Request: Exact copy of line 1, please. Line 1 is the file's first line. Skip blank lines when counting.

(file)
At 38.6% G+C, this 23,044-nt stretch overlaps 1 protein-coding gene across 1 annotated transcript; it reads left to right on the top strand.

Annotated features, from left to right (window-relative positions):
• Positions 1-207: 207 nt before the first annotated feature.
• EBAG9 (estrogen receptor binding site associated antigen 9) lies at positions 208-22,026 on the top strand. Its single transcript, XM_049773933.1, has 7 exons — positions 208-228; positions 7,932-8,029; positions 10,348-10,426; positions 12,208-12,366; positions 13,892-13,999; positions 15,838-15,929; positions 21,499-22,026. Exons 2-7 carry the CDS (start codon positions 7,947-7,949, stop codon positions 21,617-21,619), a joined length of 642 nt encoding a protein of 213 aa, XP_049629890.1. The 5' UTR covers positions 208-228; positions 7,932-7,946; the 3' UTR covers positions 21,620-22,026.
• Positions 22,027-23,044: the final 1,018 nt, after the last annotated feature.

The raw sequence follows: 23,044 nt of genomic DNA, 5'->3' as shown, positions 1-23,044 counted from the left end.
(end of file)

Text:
At 38.6% G+C, this 23,044-nt stretch overlaps 1 protein-coding gene across 1 annotated transcript; it reads left to right on the top strand.